South Korea is buying more weapons and military equipment to protect itself against another North Korean attack. The latest purchase is more Swedish ARTHUR artillery-hunting radar systems. South Korea bought six of these four years ago, and has been pleased with their performance. But given the thousands of artillery pieces the North Koreans have, locating them quickly, and firing back accurately to destroy them, is important.
ARTHUR was developed in the 1990s, but was found wanting during its first combat use in Afghanistan three years ago. Canadian forces there reported that, of 3,200 "incoming objects" ARTHUR reported, only two turned out to be real. There were other problems as well, but the large number of false positives was particularly worrisome. These were often caused by friendly aircraft, or distant electric transmission line towers, being mistook for incoming fire. Adjustments were made, and ARTHUR got better, eventually proving itself capable under combat conditions.
ARTHUR is carried in a Bv206 tracked vehicle and costs $20 million per system. The radar can detect shells or rockets fired from up to 40 kilometers away. Within a few seconds, the systems computer can calculate the location of the firing artillery to within two meters (six feet). Given the availability of GPS guided shells (Excalibur) and rockets (GMLRS), you can have return (counterbattery) fire on the enemy artillery within a minute.
South Korea is particularly concerned about the massive numbers of North Korean artillery weapons aimed at their capital, Seoul. ARTHUR, linked electronically with artillery units equipped with Excalibur or GMLRS, could shut down a lot North Korean artillery very quickly. But only if ARTHUR can deliver on its promise to track up to eight shells simultaneously, and handle about a hundred a minute.
In South Korea, ARTHUR is replacing the American AN TPQ-36/37 FireFinder artillery and mortar finding radar. This system also developed a bad reputation early on. That was for often failing to detect incoming mortar fire. FireFinder was developed in the 1970s, based on Vietnam experience with enemy mortar and rocket attacks.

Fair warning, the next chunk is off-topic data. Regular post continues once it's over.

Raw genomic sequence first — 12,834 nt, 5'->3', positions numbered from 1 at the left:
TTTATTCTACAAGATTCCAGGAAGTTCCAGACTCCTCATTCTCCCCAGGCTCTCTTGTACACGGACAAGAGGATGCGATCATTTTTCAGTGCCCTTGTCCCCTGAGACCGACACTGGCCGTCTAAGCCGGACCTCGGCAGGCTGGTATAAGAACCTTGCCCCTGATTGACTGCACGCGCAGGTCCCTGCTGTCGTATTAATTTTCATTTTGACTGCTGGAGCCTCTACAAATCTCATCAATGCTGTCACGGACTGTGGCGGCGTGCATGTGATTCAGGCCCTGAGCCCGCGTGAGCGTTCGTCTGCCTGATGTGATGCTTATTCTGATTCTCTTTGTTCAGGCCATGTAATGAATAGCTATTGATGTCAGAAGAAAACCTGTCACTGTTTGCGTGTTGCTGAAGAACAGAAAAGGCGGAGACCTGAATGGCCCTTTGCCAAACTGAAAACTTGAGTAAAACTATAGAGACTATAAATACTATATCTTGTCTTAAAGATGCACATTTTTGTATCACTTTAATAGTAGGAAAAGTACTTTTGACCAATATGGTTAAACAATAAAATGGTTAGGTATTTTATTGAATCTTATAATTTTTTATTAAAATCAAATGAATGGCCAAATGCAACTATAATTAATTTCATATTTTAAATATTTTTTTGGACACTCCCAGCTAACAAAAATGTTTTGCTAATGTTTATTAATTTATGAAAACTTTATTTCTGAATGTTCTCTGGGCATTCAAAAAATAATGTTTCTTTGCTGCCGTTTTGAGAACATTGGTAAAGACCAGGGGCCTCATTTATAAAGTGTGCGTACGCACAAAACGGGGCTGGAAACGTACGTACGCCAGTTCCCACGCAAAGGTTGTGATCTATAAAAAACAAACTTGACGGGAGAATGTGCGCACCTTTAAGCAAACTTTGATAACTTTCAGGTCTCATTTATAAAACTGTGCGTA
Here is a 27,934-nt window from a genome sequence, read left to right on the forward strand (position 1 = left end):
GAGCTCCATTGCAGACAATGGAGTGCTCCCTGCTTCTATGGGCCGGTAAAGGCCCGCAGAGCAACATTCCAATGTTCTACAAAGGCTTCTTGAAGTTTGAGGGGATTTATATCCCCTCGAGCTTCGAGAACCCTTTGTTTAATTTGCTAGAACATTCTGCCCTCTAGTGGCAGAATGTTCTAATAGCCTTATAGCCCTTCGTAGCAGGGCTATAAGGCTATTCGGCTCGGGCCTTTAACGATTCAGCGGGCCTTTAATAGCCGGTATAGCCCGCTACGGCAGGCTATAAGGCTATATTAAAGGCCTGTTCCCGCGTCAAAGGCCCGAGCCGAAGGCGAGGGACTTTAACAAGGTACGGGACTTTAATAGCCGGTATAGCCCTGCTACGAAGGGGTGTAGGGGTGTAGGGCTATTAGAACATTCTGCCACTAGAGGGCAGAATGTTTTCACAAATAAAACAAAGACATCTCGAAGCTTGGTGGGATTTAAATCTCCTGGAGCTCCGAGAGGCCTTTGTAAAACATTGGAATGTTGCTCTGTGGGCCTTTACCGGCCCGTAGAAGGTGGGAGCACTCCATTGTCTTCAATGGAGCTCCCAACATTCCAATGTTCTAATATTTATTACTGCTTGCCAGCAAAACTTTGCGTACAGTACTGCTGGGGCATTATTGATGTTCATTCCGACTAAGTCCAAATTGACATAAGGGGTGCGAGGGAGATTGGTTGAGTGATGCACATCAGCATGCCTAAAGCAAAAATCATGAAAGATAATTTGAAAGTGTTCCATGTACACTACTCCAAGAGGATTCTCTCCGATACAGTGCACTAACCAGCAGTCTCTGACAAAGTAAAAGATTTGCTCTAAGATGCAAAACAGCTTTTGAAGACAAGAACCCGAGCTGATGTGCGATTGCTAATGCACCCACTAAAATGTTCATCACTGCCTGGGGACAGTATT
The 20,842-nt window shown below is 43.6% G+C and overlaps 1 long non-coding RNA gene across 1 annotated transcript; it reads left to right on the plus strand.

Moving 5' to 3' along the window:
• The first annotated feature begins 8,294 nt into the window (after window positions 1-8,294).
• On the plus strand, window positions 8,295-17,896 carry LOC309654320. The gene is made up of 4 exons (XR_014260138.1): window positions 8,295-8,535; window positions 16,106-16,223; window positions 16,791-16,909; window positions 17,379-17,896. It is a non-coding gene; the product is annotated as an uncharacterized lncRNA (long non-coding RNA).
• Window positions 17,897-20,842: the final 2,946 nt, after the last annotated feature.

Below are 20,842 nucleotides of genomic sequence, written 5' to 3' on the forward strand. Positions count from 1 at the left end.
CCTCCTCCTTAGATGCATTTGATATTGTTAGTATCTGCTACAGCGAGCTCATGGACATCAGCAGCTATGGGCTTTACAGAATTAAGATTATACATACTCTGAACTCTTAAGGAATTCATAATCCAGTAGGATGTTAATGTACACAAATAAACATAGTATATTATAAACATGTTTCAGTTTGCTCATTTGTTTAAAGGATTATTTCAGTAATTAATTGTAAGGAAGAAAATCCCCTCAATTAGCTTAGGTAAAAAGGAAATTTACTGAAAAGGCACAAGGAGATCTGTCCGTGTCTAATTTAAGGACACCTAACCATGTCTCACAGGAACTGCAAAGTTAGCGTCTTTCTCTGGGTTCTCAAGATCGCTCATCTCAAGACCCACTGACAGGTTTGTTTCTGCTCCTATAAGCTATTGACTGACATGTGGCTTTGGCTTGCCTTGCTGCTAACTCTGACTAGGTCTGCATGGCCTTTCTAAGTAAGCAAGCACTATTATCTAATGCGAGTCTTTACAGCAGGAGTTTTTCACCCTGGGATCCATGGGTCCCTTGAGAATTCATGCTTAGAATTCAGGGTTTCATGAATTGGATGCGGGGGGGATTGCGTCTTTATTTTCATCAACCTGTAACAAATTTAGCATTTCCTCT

FireFinder is a radar system which, when it spots an incoming shell, calculates where it came from and transmits the location to a nearby artillery unit, which then fires on where the mortar is (or was). This process takes 3-4 minutes (or less, for experienced troops.) FireFinder eventually worked as advertised, but got little use until U.S. troops entered Iraq. Since then, the FireFinder has been very effective, and heavily used. Too heavily used. There were not a lot of spare parts stockpiled for FireFinder, so several hundred million dollars worth were ordered. The manufacturer also introduced new components, that are more reliable, and easier to maintain.
At first, the army was going to halt further upgrades on FireFinder, which, after all was developed thirty years ago, and begin developing a new system, one that can better deal with the kinds of problems encountered in Iraq. But FireFinder has been so useful, that new upgrades were pursued anyway, while work continued on a replacement system. The upgrades have also been made available to other users of FireFinder (including, just in the Middle East, Egypt, Israel, Jordan, Saudi Arabia and Turkey.)
Last year, the new EQ-36 artillery and mortar finding radar was sent to Afghanistan. Easier to use and repair, as well as more reliable than its predecessor (FireFinder), the EQ-36 will also be able to scan all around (360 degrees), rather than just 90 degrees (as with the current system,) and be faster as well. The army wants to buy at least 180 EQ-36s, for about $9 million each. But so far, the army only has money to buy 33 of them.
Meanwhile, ARTHUR has been selling to many NATO countries, as it is of more recent vintage than FireFinder, and has gotten rave reviews from existing users. But these reviews were initially based on peacetime tests, not actual battlefield use. The Canadian experience has had a chilling effect on ARTHUR sales. But Sweden quickly came up with ARTHUR B, which was optimized to deal with the mortar and rockets (not as predictable as shells) problem. ARTHUR B performed well under combat conditions. Since then, there is an ARTHUR C, with a better radar, able to spot shells fired from 55 kilometers away.
The combat experiences of FireFinder and ARTHUR should inspire developers of this kind of equipment to come up with more realistic testing procedures, which everyone promises is happening.